Views on historical (Civil War) fiction

by Jessica James on August 2, 2008 · 3 comments

Since I haven’t had time to read any historical fiction lately, and therefore don’t have any reviews to write, I thought I’d post some questions to you guys out there who turn up your noses at the historical fiction genre.

Frankly, I’ve been pleasantly surprised by the number of positive reviews my novel has received from male readers. On the other hand, I’ve not been the least bit shocked by the men who hear the word “fiction,” and walk away like they will somehow catch an incurable disease from it.

The latter category would include my significant other, who, after reading “Shades of Gray,” confidently told me he would give it three stars. When I asked what was wrong with it, (Translation: I yelled, “what do you mean THREE measly stars?”), he said he just doesn’t like historical fiction. I prodded, (as women have a tendency to do when they are slightly agitated), and he said the battle scenes are well written and interesting, and overall he enjoyed it… BUT he just doesn’t like historical fiction.

(Friendly tip to men: Don’t tell your girlfriend she looks fat in those jeans—and if she’s an author, don’t give her book three stars).

Anyway, back to my original reason for this post. Do you “non-fiction men” out there ever read fiction? Do you just dislike historical fiction or all fiction?

To be honest, I read more non-fiction than fiction myself, but I won’t turn a book down just because it’s fiction. Usually for me it’s a matter of finding the time to read. If I have the choice between spending a few hours with a just-released Civil War diary, or a work of fiction written in this century, I will take the diary.

Which brings me to another aspect of why I often choose non-fiction over fiction. Books are becoming increasingly easier and cheaper to print, so there are obviously some out there that are a great misuse of trees. This seems to be more prevalent in the fiction genres than non-fiction. As a whole, I prefer reading books that reflect the proper use of the English language, and that reveal the traditions and principles this country was built upon. Since these are qualities that are no longer taught and are well nigh forgotten in many publishing circles, I prefer reading books that are at least a century old. (Both fiction and non-fiction).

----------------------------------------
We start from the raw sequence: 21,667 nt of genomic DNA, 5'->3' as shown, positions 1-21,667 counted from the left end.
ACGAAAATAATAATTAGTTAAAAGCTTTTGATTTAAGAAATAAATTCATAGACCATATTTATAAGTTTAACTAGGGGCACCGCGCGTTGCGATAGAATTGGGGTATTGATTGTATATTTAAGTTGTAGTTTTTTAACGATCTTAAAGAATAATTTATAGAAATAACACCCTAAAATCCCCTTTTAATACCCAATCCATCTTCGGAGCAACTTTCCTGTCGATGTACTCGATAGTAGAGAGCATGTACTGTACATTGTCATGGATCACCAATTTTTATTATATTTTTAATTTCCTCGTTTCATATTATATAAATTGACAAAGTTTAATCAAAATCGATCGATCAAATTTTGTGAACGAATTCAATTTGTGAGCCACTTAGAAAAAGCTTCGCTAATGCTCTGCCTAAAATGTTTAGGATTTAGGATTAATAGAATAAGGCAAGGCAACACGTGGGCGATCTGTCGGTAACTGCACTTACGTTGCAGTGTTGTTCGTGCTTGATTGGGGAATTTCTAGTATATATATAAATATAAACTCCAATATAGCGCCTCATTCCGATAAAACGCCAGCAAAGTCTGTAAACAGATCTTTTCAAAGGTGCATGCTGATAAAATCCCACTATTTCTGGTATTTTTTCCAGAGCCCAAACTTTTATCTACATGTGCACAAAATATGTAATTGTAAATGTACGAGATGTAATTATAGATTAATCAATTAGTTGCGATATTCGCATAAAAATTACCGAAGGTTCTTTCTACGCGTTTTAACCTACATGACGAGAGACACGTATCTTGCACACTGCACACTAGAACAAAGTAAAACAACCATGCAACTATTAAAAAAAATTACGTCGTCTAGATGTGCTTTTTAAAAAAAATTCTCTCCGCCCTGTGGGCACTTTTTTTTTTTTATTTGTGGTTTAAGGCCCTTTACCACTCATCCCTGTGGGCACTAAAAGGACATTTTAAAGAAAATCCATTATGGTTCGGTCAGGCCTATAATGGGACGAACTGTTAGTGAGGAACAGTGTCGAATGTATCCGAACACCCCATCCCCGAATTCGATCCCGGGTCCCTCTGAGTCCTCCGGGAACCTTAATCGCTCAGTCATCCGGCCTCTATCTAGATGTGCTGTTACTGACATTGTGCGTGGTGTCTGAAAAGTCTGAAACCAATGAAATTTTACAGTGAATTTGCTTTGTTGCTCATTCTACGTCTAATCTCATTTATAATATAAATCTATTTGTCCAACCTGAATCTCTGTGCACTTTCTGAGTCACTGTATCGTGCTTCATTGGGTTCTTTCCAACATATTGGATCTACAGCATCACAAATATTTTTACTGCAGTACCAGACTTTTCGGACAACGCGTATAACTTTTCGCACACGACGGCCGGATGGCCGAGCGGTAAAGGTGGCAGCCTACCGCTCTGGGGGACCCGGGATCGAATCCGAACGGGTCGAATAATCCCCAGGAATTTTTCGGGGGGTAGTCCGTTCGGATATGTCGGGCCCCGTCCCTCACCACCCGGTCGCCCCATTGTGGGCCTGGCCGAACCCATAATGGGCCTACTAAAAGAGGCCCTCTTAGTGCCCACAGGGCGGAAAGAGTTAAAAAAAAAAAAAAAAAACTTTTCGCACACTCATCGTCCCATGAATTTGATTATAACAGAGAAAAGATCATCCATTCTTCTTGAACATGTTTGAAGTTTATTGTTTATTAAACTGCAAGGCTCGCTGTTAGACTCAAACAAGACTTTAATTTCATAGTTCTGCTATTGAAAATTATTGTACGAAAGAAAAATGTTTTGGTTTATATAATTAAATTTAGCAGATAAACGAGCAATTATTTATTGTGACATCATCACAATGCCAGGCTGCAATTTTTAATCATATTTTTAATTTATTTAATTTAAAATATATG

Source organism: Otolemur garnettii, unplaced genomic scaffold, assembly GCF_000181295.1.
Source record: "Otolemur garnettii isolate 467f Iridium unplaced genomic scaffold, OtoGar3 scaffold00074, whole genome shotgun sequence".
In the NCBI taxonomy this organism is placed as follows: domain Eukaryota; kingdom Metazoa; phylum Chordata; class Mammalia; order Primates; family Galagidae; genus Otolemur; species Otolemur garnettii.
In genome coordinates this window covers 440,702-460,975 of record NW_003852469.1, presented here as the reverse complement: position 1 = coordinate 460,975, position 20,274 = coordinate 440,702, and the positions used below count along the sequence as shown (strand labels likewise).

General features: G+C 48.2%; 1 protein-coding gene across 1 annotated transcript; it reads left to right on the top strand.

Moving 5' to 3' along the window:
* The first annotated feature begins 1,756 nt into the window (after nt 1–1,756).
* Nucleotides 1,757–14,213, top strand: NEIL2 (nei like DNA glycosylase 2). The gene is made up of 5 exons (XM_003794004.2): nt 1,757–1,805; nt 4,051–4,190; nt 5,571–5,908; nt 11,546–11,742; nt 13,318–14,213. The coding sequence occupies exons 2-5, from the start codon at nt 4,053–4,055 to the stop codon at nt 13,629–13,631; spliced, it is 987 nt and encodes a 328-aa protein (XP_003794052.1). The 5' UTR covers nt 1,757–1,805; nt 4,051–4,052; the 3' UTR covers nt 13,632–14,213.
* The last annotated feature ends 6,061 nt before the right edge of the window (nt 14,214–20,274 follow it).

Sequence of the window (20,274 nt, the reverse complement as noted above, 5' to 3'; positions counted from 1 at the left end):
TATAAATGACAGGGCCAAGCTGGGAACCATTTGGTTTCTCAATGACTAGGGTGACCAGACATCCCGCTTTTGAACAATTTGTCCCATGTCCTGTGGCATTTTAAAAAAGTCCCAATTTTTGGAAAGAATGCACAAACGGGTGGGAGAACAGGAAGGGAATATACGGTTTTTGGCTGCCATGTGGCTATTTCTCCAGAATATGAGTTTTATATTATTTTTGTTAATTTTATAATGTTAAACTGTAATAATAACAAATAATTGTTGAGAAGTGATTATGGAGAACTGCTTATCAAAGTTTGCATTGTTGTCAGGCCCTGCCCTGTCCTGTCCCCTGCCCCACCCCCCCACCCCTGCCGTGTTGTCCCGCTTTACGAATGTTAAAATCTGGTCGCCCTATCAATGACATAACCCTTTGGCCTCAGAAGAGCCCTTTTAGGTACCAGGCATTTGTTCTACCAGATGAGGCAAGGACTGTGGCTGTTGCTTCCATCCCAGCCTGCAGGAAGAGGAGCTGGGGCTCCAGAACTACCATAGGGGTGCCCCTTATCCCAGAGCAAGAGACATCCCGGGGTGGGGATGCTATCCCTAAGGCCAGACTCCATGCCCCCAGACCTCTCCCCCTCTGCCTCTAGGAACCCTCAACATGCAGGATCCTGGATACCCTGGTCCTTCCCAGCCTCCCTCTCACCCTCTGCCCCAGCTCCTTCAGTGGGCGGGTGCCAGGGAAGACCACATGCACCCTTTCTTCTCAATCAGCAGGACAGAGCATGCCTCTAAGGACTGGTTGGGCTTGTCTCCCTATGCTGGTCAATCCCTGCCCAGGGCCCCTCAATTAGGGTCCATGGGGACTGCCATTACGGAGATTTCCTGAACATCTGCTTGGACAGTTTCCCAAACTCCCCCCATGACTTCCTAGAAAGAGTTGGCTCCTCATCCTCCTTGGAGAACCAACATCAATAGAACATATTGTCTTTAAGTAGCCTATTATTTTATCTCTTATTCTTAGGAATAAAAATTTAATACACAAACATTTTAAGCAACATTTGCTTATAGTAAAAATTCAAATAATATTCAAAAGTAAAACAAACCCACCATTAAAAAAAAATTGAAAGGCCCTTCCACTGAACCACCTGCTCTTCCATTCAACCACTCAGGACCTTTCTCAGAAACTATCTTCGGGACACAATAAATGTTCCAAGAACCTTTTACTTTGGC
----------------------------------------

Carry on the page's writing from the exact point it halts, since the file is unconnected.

So what’s your reason to like or dislike fiction? (Especially you three-star-type guys out there). Is it because you only have a certain amount of time to read and you don’t want to “waste your time” on fiction? Or is it that you don’t want your mind bombarded with information you see as being someone else’s interpretation of events? Perhaps your reason is something else or “just because.”

I think it would be really interesting to hear your views. But be nice 🙂

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{ 3 comments… read them below or add one }

admin August 3, 2008 at 10:32 am


I do read quite a bit of fiction, but usually horror novels or short stories. I’d classify this as my “light” reading where I don’t have to take notes or pay as much attention. I have avoided Civil War (and other historical) fiction up to this point mainly do to three things:

1) I’d rather spend money elsewhere since I have about 15 different hobbies

2) I simply do not have enough time to read that many books. I already try to read as many non-fiction Civil War books as possible so I can review them here at TOCWOC.

3) I’m extremely anal. I know I would not be able to enjoy Civil War historical fiction because I’d always be looking for and getting annoyed by historical errors. Even if there weren’t any, I’d still be unable to enjoy the story due to looking!



Stephen Graham August 3, 2008 at 11:41 pm


While about half of what I read is fiction, it’s rarely historical fiction per se. Generally, if I’m interested in an era, I’ll read something that’s straight history because it will better fit my motivations for reading about the period.

I do read alternate history as that scratches a slightly different itch.

I’m not opposed to reading historical fiction but there’s generally something else about the novel that draws me to it rather than the historical period.


Jay August 5, 2008 at 9:42 am

I’m thinking you might want to extend your survey to include women. Specifically, female reenactors. Since few truly historical works, fiction or otherwise focus on or ar directed toward a female audience how might they feel about historical novels that do – and I’m not talking about “romance” novels here. Although most novels contain a romance element it’s secondary to the main story in the truly good ones. Example: Cold Mountain


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